In Hollywood, where developers are pouring billions into sky-high projects, what few plots of developable land remain have become a smoking-hot commodity.
Case in point: A small property on Sunset Boulevard, currently home to a Jack-in-the-Box restaurant, is under contract for a super-sized price.
R.D. Olson Development has agreed to pay nearly $13.8 million, more than $581 a square foot, for the half-acre property at the northeast corner of Sunset and Cahuenga boulevards, according to real estate sources with knowledge of the deal. The buyer has paid a nonrefundable deposit for the site and is working through the due-diligence process. The sale is expected to close early next month.
Only one land deal in Hollywood has exceeded that per-foot price. New York’s KLM Construction last year paid about $714 a square foot for a long-term ground lease under the TCL Chinese Theatre. But the two land sales are not exactly comparable: One deal was for land beneath a thriving 35,000-square-foot movie theater considered an American icon, the other to a 3,900-square-foot run-of-the-mill fast-food joint.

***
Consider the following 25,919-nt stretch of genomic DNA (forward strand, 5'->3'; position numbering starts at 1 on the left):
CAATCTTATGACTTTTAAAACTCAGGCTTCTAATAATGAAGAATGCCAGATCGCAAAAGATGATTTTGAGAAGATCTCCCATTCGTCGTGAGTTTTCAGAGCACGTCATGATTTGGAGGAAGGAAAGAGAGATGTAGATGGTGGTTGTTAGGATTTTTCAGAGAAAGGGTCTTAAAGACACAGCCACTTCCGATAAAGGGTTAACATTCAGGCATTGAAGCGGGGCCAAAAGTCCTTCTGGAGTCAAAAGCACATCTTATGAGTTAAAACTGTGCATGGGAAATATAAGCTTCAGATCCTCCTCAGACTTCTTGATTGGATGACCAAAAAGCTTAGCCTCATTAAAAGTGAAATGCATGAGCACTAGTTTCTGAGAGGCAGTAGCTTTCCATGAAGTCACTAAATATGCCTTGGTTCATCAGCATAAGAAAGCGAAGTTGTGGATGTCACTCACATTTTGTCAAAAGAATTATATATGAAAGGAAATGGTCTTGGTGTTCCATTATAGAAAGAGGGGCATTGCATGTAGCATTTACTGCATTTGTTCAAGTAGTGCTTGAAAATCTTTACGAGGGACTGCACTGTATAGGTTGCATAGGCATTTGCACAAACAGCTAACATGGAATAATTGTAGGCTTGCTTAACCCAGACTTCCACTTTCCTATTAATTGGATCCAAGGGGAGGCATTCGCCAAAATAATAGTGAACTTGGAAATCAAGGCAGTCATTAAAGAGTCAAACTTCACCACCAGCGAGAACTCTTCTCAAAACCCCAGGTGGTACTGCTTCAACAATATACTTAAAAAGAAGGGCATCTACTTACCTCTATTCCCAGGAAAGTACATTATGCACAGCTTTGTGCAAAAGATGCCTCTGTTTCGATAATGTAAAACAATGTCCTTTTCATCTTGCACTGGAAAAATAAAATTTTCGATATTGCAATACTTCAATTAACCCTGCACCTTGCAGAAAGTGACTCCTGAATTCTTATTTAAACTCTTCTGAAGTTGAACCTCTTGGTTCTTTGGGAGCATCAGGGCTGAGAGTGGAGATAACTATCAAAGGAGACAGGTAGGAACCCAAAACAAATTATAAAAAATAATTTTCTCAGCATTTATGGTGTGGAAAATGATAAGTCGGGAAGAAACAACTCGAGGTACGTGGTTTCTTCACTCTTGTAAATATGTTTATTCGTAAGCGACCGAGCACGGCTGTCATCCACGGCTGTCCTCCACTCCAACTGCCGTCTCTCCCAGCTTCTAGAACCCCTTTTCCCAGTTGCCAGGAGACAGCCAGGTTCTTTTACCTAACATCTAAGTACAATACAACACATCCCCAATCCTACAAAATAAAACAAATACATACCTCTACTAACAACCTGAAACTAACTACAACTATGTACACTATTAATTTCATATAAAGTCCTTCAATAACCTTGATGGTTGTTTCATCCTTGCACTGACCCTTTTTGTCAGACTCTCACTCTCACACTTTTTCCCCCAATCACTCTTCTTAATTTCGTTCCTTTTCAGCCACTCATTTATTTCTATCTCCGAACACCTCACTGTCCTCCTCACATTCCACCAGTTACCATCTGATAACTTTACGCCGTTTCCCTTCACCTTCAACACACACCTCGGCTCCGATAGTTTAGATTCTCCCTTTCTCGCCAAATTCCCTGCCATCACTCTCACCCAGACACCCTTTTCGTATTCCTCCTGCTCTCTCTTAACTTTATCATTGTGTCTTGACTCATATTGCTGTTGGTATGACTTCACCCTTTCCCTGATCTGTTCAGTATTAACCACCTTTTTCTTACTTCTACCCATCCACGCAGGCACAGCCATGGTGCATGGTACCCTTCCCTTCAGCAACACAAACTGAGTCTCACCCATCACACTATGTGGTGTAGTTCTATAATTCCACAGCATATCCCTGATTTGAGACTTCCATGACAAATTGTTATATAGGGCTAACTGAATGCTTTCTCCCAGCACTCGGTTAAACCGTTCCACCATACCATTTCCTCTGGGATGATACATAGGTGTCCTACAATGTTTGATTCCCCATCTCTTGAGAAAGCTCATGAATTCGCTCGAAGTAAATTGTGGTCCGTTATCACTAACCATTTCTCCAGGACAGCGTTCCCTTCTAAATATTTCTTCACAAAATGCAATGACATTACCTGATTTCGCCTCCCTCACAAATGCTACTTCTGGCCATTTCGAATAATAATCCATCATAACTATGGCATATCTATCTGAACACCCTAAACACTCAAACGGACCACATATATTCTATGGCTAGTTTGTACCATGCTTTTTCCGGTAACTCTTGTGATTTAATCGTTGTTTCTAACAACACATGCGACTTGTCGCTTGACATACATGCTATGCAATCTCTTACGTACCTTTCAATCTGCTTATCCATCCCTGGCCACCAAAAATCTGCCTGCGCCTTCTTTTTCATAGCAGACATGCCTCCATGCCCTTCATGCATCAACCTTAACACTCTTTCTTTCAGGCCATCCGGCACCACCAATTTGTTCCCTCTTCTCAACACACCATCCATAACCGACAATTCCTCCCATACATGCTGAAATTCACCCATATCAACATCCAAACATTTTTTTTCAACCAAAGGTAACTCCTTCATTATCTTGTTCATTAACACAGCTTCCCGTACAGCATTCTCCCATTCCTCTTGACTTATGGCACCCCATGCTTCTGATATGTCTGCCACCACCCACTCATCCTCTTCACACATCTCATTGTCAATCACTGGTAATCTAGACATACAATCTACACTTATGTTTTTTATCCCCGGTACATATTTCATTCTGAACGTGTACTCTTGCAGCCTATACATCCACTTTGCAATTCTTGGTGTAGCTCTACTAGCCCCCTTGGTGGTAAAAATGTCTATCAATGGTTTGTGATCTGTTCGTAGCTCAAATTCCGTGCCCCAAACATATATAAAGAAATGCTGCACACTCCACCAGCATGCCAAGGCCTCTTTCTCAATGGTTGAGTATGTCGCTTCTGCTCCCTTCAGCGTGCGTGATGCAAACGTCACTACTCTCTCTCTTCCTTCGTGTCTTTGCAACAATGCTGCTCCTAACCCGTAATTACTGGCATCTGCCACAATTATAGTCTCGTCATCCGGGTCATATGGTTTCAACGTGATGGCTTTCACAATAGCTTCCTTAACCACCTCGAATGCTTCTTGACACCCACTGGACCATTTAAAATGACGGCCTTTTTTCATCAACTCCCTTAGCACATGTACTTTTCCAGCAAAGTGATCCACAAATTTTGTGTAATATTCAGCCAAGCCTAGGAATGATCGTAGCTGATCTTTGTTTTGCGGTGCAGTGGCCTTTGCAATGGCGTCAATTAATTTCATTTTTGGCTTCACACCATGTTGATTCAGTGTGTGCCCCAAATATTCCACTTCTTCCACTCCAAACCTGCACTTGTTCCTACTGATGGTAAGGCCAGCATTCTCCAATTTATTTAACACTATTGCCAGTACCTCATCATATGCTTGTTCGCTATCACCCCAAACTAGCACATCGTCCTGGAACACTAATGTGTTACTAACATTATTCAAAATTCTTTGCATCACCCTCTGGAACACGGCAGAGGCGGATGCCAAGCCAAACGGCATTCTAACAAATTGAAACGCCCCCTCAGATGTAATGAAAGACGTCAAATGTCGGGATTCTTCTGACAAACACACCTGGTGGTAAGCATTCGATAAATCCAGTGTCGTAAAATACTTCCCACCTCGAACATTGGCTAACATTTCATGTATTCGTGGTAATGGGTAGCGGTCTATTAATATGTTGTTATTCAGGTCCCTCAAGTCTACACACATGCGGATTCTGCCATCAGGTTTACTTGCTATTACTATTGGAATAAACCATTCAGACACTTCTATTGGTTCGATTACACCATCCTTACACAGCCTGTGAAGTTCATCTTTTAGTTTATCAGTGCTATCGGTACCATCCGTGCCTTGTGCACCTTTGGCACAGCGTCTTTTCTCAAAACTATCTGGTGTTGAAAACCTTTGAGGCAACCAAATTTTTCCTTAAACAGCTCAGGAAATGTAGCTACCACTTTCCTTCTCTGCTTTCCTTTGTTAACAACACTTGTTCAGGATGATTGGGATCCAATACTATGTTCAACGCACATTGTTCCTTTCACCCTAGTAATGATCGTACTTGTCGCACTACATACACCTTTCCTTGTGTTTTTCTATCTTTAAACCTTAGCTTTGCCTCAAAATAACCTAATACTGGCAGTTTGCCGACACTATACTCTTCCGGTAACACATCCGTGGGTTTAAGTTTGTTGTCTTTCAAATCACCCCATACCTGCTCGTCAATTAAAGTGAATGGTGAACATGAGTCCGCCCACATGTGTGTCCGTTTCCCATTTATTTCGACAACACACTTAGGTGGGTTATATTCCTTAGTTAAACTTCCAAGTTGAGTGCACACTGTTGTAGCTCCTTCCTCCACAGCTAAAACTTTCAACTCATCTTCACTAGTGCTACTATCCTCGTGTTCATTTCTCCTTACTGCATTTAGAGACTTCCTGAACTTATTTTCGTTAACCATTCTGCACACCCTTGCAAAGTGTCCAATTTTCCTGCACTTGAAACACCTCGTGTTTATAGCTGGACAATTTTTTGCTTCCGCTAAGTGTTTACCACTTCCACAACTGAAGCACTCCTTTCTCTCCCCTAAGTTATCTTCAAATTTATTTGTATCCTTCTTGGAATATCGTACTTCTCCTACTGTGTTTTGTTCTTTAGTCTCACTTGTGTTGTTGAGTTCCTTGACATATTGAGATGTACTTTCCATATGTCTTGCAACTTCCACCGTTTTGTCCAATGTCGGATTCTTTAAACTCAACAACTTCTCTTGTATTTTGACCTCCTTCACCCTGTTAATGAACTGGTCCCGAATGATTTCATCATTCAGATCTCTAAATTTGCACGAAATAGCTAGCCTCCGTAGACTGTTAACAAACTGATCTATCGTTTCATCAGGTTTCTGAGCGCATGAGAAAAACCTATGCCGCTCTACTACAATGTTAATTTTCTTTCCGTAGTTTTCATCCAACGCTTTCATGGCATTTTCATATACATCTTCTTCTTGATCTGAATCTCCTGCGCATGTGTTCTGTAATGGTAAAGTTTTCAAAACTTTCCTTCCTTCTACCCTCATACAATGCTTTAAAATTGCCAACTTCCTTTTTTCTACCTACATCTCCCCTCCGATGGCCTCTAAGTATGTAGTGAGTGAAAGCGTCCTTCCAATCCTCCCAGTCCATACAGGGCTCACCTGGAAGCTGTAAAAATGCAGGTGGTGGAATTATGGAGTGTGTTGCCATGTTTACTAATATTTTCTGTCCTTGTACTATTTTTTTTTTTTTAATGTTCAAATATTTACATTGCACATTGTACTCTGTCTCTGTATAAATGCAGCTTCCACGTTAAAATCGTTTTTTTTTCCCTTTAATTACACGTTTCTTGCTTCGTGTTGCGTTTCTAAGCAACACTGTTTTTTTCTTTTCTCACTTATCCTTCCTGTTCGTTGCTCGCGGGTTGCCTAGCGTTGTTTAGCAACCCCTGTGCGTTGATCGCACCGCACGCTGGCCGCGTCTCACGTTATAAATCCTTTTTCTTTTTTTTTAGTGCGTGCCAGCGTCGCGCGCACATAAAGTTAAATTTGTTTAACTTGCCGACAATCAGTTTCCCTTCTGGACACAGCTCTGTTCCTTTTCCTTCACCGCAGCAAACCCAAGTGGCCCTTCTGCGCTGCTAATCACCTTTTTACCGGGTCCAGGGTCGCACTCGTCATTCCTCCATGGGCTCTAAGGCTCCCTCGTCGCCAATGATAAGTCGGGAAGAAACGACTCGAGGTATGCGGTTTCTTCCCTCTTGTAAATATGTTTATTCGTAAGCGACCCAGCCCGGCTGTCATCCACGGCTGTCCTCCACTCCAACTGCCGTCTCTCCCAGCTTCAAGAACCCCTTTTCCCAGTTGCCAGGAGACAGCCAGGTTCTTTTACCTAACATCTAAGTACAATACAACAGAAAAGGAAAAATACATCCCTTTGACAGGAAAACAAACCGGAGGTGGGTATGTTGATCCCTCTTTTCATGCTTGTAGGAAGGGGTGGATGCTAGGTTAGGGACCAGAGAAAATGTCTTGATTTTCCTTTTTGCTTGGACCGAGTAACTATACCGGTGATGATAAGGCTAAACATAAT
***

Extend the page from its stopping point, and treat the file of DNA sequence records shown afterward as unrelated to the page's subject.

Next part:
John Tronson, a principal at Avison Young, represented the sellers of the Jack-in-the-Box property, Baird-Hogan Family Trust. He said he was taken aback when the property attracted six aggressive bidders and was under contract in three weeks.
“It was surprising not only that the value got as high as it did, but how many people were willing to pay it,” he said. “It was a lightning-fast process.”
Susan Baird, a representative of the family trust that sold the property, did not return requests for comment on the sale, but a recording for her voicemail suggests she had experienced a barrage of interest in the property.
“Please leave me a message and I’ll get back to you as soon as possible,” the message said, “unless you are a Los Angeles real estate agent, in which case I would like you to stop calling this number.”
Officials of R.D. Olson declined to comment on the pending transaction.
The small Sunset development site had been in the Baird-Hogan family for more than four decades. Before Jack-in-the-Box built a restaurant there in 1987, it had been a Chevron gas station.
The property, at 6407 W. Sunset, sits less than three blocks from the Hollywood-Vine Metro station, well within a district designated by the city for high-density development. Furthermore, it is across the street from record store Amoeba Music and Arclight Cinema’s Cinerama Dome, popular destinations for local residents and tourists alike.
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